The truth about torture.

Torture is Illegal.

Torture is a crime under both international and domestic law. There are no exceptions or justifications for the use of torture. It’s not allowed in a time of war, national emergency, or in the name of national security. Torture is explicitly banned, without exception, by the UN Convention Against Torture and Other Cruel, Inhuman or Degrading Treatment or Punishment, and under U.S. law.

There is a long-standing bi-partisan opposition to torture in the United States.

Torture is Unwise.

It has been proven that torture is far more likely to produce ambiguous and false, rather than clear and reliable, information. A key finding of the Senate Intelligence Committee Study on the CIA Detention and Interrogation Program was that the CIA’s so-called “enhanced interrogation techniques were not effective.”

Moreover, there is absolutely no convincing evidence that torture protects us as a society or makes the American people safer. In fact the evidence indicates the opposite is far more likely. In resorting to torture of security suspects, the U.S. has strengthened the resolve of adversaries. It also alienates partners and puts the U.S. in the company of human rights violators whose actions we deplore and condemn.

Torture is Immoral.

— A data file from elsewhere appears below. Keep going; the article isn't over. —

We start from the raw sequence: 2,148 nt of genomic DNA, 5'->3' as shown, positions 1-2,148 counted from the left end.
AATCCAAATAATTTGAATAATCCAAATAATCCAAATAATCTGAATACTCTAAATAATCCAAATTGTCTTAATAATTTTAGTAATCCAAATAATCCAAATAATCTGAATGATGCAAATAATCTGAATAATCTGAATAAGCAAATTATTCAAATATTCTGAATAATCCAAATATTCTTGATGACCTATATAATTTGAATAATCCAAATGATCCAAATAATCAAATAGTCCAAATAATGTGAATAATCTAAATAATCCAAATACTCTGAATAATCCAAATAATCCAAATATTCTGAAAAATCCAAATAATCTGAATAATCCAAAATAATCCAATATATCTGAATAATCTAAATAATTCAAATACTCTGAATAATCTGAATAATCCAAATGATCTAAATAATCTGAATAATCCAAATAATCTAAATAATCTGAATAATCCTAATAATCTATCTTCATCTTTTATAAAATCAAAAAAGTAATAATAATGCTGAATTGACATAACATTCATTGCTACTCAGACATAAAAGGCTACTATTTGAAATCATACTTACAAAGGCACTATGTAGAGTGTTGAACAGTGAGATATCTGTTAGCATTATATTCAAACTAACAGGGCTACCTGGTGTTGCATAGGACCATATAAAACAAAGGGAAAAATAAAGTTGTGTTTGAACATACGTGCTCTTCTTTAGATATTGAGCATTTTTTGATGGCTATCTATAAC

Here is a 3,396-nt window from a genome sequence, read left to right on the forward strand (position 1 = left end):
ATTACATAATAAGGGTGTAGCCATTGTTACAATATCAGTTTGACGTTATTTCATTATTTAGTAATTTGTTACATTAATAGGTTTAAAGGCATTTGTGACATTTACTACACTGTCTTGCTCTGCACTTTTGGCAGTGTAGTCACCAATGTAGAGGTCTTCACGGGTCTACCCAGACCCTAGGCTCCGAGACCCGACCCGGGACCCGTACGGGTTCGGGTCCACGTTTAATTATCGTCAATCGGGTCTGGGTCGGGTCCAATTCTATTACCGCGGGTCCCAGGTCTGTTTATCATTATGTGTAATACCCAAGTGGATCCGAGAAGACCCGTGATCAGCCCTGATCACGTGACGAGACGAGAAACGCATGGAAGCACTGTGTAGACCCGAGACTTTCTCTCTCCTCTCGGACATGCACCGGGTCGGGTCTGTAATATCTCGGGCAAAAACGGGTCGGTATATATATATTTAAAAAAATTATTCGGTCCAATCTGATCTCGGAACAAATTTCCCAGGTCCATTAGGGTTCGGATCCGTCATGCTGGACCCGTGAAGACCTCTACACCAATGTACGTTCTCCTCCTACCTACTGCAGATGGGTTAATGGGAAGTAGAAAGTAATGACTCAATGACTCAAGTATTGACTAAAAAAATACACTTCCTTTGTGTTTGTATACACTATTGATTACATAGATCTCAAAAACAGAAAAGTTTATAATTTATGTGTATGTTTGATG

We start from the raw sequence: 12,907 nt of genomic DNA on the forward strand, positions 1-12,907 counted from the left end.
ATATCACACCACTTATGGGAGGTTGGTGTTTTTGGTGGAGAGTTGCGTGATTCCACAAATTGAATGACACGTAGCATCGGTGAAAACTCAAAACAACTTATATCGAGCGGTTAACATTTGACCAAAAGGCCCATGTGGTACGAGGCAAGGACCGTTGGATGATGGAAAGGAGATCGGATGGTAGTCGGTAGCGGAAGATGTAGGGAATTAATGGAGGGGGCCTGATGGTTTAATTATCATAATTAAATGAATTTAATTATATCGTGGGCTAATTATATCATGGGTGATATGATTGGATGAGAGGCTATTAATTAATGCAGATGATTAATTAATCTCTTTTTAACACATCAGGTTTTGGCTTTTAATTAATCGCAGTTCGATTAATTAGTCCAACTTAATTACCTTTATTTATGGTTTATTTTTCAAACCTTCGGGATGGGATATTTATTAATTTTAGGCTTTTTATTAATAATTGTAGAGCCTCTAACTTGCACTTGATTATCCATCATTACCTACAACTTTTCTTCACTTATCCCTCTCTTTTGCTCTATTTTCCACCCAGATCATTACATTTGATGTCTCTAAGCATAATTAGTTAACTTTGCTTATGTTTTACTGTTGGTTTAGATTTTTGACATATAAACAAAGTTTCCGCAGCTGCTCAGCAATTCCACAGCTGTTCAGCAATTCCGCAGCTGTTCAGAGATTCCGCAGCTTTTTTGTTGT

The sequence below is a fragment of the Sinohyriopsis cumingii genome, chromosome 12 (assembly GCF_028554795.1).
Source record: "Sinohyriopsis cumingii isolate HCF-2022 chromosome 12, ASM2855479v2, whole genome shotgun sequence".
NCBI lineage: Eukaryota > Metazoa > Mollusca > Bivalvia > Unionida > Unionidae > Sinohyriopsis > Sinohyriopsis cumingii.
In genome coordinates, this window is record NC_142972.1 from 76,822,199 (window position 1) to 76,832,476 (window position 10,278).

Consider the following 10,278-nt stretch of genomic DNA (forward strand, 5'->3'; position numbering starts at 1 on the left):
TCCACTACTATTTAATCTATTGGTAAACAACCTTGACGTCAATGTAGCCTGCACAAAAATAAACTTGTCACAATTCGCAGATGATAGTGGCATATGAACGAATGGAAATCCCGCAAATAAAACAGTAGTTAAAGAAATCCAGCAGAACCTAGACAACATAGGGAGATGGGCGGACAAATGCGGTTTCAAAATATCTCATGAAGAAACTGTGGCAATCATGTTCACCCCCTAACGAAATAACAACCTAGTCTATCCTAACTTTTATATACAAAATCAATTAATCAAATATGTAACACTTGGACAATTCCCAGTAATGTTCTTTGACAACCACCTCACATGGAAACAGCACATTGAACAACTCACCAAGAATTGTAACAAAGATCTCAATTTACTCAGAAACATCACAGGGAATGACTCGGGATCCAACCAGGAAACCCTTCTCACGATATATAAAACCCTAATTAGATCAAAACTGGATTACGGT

Torture consists of acts that are intrinsically wrong due to their cruelty and abusiveness; it is an extreme exercise of power and control of one person over another. Whether psychological or physical, torture is a calculated and systematic dismantling of a person’s identity and humanity. Torture causes long term physical and psychological trauma. Torture creates such a climate of fear and insecurity that it fractures communities, silences dissent, and suppresses civic engagement.

The truth about refugees.

The Refugee Crisis is a Torture Crisis.

Global forced displacement is at a record high, with over 65 million people forcibly displaced from their homes, over 21 million of whom are refugees, having crossed an international border. CVT’s research shows that up to 44 percent of refugees in the United States are either direct survivors of torture or the children or spouses of torture survivors. Survivors need care and they need safety.

The Vetting Process for Refugees is Extremely Rigorous.

The resettlement process for refugees coming into the United States is so rigorous, it take years to complete. Refugees undergo vetting through the United Nations and multiple U.S. agencies including the Department of Homeland Security, the FBI, the CIA and many others. Refugees undergo extreme vetting before they are ever allowed into the U.S.

Refugees are Fleeing War, Atrocities and Oppression.

For refugees facing political, religious and other forms of persecution, fleeing from their country is often a matter of basic survival, not a choice, and the U.S. asylum system can be a lifeline.